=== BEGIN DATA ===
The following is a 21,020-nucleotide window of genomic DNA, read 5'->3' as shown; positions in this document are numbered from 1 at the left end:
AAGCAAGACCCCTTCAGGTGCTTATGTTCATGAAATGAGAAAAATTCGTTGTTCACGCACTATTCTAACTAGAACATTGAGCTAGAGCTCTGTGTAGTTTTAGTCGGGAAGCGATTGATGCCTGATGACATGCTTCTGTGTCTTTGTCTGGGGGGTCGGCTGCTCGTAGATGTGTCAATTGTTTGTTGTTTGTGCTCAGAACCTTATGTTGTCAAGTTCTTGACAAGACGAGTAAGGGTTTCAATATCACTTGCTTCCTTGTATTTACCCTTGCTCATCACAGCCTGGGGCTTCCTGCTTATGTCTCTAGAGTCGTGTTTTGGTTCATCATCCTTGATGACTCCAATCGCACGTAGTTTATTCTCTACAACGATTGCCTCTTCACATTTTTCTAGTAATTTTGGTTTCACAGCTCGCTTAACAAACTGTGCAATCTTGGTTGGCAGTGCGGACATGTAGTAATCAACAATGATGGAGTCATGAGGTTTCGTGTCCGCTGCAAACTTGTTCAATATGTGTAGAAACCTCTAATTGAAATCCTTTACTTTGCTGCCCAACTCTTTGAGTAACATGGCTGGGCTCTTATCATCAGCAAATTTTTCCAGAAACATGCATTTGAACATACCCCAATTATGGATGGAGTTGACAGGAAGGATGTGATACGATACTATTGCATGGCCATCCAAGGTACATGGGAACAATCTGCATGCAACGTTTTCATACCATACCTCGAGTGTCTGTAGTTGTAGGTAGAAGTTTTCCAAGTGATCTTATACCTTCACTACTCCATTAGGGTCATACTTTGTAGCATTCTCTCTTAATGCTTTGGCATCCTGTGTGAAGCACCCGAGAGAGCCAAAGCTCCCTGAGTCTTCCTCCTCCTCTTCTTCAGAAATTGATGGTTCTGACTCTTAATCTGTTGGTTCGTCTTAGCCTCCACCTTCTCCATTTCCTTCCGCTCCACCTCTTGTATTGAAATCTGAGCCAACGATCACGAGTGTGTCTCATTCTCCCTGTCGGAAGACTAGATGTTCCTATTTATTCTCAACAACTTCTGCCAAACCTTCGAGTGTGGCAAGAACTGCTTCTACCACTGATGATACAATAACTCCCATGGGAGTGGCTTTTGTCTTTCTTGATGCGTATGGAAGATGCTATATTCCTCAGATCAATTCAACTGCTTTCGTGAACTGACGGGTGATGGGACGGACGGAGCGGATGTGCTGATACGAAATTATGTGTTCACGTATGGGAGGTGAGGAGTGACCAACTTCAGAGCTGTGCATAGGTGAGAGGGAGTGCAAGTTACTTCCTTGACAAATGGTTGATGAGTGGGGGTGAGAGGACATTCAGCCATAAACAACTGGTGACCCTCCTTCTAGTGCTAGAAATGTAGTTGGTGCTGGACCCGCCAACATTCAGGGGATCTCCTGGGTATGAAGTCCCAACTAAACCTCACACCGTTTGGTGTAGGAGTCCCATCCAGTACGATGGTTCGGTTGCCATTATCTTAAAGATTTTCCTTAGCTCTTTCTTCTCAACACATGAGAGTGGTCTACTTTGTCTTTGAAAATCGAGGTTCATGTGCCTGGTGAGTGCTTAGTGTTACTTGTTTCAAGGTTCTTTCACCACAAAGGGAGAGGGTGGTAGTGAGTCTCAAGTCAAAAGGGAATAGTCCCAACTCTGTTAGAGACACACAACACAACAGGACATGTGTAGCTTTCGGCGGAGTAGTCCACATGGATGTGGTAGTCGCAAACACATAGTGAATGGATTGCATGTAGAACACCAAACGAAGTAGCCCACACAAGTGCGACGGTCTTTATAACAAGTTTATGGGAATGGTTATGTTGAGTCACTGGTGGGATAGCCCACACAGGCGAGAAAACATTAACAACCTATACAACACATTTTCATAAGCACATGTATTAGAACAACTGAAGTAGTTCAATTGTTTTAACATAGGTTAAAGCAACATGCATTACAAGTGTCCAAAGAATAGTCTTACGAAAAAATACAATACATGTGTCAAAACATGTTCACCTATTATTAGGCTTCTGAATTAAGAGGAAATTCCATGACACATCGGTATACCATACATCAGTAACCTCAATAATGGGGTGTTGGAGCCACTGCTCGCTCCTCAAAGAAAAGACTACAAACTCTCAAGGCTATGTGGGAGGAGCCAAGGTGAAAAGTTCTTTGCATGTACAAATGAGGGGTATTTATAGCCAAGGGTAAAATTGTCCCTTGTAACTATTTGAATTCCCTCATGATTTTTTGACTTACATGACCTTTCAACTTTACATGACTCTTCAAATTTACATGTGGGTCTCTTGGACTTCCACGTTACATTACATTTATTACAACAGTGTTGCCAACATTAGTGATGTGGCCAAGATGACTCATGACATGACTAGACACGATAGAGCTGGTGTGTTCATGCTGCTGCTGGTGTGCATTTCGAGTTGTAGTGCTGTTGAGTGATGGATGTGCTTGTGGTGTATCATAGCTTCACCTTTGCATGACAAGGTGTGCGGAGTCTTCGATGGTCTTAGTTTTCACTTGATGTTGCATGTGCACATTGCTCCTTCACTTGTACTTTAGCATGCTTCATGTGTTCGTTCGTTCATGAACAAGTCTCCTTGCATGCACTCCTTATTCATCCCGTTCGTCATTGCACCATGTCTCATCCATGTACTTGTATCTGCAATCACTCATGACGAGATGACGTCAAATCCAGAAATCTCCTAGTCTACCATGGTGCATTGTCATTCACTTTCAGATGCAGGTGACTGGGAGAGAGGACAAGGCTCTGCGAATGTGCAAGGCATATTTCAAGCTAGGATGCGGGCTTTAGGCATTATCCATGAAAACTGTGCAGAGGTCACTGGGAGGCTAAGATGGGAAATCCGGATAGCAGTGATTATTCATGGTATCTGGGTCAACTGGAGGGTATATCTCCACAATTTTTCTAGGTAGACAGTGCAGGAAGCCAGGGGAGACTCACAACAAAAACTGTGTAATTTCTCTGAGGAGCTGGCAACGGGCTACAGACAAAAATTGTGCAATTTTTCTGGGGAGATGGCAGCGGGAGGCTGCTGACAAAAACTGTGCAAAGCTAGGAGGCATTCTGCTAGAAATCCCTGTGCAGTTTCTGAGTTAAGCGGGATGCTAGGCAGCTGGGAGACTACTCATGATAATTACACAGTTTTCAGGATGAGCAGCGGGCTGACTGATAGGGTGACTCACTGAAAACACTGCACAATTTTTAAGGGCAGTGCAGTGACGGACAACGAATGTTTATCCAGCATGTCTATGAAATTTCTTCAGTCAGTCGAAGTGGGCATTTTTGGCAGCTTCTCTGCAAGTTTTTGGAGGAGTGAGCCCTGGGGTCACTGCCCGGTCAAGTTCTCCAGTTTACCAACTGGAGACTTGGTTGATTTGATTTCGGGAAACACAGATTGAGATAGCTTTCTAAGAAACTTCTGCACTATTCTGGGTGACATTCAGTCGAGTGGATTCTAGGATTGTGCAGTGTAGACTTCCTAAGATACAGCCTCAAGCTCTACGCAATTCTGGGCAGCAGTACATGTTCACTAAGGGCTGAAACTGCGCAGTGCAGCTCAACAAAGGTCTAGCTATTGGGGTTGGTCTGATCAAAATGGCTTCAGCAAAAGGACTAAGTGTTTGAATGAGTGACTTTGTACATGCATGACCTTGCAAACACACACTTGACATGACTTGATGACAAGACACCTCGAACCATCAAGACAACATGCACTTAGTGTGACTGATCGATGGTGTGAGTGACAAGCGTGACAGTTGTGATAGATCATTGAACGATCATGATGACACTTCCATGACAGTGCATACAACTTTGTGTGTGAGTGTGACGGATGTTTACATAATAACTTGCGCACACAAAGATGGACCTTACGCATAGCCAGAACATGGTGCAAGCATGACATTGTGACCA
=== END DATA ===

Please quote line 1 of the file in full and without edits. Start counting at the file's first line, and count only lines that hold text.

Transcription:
The following is a 21,020-nucleotide window of genomic DNA, read 5'->3' as shown; positions in this document are numbered from 1 at the left end: